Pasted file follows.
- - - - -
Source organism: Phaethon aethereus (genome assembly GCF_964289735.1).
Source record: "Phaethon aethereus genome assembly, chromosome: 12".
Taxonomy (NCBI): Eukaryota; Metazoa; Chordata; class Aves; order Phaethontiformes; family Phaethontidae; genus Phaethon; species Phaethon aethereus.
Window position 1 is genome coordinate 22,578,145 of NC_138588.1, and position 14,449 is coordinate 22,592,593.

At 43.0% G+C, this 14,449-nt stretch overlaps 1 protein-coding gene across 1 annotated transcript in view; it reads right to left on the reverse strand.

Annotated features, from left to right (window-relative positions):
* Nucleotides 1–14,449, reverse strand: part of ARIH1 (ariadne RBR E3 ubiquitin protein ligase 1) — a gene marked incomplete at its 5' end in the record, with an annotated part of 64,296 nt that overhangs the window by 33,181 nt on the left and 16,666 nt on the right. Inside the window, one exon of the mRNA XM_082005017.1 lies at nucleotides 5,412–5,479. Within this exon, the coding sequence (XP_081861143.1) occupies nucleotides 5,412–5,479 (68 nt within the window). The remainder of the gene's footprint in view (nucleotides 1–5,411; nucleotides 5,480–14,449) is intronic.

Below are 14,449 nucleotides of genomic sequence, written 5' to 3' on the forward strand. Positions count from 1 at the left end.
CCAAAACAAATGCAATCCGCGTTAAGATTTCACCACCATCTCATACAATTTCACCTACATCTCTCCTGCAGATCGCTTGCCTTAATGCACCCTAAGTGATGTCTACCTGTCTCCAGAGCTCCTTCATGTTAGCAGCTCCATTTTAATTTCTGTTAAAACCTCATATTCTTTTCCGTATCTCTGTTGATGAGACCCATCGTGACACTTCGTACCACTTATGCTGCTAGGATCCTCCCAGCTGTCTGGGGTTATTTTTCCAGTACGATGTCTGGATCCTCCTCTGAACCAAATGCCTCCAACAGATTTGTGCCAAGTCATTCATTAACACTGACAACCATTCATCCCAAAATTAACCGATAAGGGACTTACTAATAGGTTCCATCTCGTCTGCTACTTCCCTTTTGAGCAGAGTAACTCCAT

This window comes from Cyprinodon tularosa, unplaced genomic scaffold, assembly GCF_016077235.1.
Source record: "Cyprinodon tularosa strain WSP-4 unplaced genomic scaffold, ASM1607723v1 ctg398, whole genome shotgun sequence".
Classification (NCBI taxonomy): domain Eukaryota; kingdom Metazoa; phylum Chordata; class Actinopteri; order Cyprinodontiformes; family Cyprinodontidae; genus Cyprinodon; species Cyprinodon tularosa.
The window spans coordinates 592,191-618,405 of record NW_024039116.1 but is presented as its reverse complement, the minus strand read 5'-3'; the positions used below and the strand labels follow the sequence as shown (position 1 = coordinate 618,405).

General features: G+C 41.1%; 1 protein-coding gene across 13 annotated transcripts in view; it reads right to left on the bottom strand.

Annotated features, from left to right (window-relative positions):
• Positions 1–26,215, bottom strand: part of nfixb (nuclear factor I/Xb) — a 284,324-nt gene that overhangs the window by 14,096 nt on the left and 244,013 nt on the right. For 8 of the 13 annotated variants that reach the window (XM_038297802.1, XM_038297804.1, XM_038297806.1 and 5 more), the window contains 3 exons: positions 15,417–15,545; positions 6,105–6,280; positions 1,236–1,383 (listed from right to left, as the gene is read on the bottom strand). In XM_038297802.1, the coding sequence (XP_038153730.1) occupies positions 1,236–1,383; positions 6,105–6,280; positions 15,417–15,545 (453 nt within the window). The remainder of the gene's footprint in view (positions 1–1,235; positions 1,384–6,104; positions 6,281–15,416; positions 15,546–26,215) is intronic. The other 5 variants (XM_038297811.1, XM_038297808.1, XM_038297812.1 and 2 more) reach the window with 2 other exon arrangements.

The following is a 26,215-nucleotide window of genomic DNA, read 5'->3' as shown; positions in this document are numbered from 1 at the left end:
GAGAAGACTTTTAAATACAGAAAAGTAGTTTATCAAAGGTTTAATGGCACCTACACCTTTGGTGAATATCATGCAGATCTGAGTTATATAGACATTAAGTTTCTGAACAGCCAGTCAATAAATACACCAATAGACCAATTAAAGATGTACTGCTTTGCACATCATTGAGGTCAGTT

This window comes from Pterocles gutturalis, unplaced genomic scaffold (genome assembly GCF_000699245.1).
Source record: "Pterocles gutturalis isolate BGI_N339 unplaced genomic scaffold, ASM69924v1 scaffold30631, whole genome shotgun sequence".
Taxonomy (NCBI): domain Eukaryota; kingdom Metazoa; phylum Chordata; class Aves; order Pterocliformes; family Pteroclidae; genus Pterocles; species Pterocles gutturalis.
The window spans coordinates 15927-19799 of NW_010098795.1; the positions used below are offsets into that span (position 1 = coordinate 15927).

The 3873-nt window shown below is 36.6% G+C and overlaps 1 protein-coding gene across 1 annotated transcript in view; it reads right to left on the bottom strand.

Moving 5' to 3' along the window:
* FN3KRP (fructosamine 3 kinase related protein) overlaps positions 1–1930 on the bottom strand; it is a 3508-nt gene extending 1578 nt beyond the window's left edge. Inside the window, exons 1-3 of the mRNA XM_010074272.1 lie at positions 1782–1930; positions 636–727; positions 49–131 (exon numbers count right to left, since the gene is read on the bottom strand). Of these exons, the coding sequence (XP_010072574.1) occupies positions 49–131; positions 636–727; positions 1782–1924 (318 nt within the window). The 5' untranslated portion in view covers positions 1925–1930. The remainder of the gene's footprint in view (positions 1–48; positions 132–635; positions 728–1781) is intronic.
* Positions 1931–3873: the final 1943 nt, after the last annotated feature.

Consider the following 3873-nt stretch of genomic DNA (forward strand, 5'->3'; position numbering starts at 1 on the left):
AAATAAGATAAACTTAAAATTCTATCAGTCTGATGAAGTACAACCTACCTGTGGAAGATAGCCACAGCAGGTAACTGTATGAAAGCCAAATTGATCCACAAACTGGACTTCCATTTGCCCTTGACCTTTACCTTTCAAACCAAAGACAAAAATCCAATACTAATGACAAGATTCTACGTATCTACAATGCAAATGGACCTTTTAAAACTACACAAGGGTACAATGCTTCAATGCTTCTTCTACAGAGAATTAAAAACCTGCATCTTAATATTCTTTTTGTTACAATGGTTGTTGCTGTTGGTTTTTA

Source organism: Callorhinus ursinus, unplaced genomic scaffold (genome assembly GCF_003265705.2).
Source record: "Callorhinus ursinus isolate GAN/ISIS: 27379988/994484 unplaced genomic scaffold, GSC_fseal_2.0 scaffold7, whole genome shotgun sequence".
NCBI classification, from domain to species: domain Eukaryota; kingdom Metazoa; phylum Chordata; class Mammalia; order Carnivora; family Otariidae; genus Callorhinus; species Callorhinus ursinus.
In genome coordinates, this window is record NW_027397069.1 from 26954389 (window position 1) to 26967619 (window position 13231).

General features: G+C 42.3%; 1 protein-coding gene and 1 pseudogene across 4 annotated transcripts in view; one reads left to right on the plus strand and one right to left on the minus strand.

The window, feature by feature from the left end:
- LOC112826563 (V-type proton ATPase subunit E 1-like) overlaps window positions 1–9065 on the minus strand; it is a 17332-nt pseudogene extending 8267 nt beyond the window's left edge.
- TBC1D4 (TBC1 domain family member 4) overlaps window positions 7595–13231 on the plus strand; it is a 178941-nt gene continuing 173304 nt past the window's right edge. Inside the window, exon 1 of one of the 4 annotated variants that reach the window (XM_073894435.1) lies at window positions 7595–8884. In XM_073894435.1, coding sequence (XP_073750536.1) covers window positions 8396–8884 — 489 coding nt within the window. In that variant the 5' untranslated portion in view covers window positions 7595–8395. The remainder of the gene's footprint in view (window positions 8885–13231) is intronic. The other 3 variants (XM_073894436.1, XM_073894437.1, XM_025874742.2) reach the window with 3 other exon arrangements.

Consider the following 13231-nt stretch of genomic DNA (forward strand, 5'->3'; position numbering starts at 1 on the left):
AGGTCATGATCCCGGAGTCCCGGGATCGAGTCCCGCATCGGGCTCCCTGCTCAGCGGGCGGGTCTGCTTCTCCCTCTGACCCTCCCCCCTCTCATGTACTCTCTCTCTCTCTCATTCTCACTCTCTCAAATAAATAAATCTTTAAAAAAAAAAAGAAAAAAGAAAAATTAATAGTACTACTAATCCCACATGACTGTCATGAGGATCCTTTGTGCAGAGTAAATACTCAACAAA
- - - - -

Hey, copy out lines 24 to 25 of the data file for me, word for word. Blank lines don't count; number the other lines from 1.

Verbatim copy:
Moving 5' to 3' along the window:
* FN3KRP (fructosamine 3 kinase related protein) overlaps positions 1–1930 on the bottom strand; it is a 3508-nt gene extending 1578 nt beyond the window's left edge. Inside the window, exons 1-3 of the mRNA XM_010074272.1 lie at positions 1782–1930; positions 636–727; positions 49–131 (exon numbers count right to left, since the gene is read on the bottom strand). Of these exons, the coding sequence (XP_010072574.1) occupies positions 49–131; positions 636–727; positions 1782–1924 (318 nt within the window). The 5' untranslated portion in view covers positions 1925–1930. The remainder of the gene's footprint in view (positions 1–48; positions 132–635; positions 728–1781) is intronic.